Our Gemara teaches that according to that tradition, several other items that were on display in the Temple were concealed together with the ark. They included the container of manna, Aharon the high Priest’s staff and the shemen ha-mish’chah, the pitcher of oil used for anointing.
The shemen ha-mish’hah was made from afarsimon (which may be identical to the tzari mentioned in the Torah), which was, apparently the plant Commiphora apobalsamum. This is a small tree or shrub that stands from 10 to 12 feet high, with wand-like, spreading branches. The best perfume that can be extracted from it drips from the seeds, but it is usually produced by boiling the branches. The oil that is extracted from this plant was occasionally used as a medicine, but more as incense or perfumed oil. The afarsimon was considered so valuable that at one point it was literally worth its weight in gold.
The shemen ha-mish’ha was used to anoint kings and high priests. The Rosh points out that the need to anoint the high priest is a clear passage in the Torah (see Shemot 30:30), but there appears to be a prohibition to use the oil on any other person (see Shemot 30:32). How was the decision made to use this oil on kings, as well?
He answers that the Gemara in Megilla understands that it is only forbidden to use this oil on a normal person. The king is not simple an adam (man) and therefore he does not fall into the category of the prohibition.
The Mishnah (52b) taught that having placed the coals and the incense in the Holy of Holies, the kohen gadol would back out of the kodesh kodashim the way he came, and, having completed his task, would say a short prayer.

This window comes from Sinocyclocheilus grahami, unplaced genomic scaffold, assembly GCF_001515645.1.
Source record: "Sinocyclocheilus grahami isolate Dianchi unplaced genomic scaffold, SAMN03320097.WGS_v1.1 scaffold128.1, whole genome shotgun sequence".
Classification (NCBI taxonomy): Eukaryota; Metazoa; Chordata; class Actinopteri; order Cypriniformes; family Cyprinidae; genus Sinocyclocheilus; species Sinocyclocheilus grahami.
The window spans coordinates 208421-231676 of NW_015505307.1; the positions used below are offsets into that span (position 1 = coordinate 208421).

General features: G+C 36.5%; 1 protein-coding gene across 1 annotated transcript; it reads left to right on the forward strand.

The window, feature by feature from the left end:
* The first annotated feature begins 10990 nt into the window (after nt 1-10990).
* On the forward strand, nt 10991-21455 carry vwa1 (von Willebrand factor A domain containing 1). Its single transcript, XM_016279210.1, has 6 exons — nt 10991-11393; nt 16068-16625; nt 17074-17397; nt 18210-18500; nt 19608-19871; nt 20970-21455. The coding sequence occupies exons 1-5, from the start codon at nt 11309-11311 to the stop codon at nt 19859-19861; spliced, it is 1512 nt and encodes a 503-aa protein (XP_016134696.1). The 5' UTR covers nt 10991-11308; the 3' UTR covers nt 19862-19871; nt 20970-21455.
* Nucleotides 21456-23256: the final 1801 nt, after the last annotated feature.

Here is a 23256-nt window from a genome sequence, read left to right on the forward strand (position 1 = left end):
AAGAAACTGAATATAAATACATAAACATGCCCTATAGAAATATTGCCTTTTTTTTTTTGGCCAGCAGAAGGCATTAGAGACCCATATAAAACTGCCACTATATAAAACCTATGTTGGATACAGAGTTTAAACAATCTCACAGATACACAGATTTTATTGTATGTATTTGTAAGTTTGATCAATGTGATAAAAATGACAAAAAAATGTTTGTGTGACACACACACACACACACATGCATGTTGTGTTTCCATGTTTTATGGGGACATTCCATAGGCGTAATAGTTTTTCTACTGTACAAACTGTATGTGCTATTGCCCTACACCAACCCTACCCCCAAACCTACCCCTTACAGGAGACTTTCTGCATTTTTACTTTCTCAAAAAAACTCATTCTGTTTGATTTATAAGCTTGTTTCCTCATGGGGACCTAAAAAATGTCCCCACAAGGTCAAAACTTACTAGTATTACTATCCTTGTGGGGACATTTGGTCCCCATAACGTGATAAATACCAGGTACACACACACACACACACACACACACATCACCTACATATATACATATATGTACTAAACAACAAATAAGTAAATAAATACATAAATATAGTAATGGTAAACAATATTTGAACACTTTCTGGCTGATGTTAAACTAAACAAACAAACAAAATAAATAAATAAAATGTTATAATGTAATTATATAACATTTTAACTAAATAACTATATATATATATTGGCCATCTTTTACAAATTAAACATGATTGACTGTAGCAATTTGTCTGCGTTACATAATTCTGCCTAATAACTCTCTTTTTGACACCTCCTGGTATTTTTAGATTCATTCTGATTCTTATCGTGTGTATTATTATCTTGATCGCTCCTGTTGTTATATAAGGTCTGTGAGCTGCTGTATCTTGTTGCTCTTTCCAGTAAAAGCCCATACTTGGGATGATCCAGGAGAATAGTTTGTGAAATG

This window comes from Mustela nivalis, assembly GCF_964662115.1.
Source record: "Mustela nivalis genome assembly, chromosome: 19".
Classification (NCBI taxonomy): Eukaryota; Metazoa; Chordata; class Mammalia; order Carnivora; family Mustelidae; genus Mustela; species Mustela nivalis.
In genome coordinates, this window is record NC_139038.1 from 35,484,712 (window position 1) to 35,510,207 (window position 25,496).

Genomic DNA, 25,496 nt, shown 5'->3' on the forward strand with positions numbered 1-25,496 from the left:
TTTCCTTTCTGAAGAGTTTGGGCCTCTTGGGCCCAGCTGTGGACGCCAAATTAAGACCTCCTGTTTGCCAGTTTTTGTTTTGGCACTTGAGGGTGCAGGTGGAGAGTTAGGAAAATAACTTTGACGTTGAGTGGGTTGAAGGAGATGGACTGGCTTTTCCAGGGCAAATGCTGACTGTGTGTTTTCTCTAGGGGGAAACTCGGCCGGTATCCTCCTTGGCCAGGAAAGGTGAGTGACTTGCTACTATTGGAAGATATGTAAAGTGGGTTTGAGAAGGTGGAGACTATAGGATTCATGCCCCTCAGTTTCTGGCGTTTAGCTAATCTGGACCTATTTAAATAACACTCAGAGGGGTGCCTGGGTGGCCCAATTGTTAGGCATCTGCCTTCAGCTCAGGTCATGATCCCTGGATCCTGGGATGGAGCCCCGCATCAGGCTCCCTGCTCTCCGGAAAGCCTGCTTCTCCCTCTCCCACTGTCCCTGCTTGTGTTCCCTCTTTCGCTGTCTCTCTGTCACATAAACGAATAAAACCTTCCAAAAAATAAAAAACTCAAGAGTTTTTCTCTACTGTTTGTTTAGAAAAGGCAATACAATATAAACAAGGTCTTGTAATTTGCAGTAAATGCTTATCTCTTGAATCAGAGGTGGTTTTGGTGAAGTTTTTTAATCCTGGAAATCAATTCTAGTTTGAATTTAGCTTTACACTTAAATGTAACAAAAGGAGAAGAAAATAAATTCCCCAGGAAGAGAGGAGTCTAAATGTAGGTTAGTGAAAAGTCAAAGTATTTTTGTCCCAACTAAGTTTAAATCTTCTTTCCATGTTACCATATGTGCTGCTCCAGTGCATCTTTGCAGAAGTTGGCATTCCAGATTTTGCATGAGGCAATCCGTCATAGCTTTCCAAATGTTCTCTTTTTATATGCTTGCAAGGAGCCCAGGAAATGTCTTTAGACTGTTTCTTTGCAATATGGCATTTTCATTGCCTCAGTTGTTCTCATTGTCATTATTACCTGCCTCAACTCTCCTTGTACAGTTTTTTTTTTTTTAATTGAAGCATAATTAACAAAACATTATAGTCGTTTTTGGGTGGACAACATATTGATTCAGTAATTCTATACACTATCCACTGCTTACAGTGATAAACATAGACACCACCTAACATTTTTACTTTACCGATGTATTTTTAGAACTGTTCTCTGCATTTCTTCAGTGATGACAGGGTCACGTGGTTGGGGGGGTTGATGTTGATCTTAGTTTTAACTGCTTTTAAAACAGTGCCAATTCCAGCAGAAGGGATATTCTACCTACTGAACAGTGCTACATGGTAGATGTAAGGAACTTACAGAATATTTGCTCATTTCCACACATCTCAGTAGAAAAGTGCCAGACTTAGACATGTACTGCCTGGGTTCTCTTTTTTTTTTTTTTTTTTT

The Gemara explains that it was necessary to walk out backwards out of respect to God’s presence in the Holy of Holies. Based on this, Rabbi Shmuel bar Nachmani quotes Rabbi Yonatan as teaching that anyone who left the Temple precincts did not turn his back on it, rather walked sideways as they left. Similarly a student who takes leave of his teacher should not turn his back on him, rather he should walk sideways. The Si’ach Yitzhak explains that it is difficult – and potentially dangerous – for someone to actually walk backwards, which is why the halakhah is to walk away with one’s head still facing the Temple (or
teacher) as they leave.
A related halakhah is taught by Rabbi Alexandri in the name of Rabbi Yehoshuah ben Levi, that when someone finishes the daily amidah prayer, he should take three steps back. Several explanations are given for these three steps.
According to the Geonim, a person who is praying is surrounded by four cubits of Divine presence. When he completes his prayers he must step out of that setting by walking back three steps (three steps from the middle of four amot (cubits) would remove him from that area). Rav Yosef Karo in his Bet Yosef quotes Rav Hai Gaon as explaining that this relates to the three levels of stones that were on the eastern side on which the kohanim walked up and down. The Gra and the Maharsha relate this to the story that the Gemara tells about Nebuchadnezzar who honored God by taking three steps on his behalf, for which he received great reward. According to the Gemara (Sanhedrin 96a) Nebuchadnezzar served as a secretary and scribe for a previous Babylonian monarch. Once, when Nebuchadnezzar was absent from work, another one of the royal scribes drafted a letter to be sent to the king of Yehuda, Chizkiyahu. The letter began: “Greetings to King Chizkiyahu! Greetings to the city of Jerusalem! Greetings to the great God!”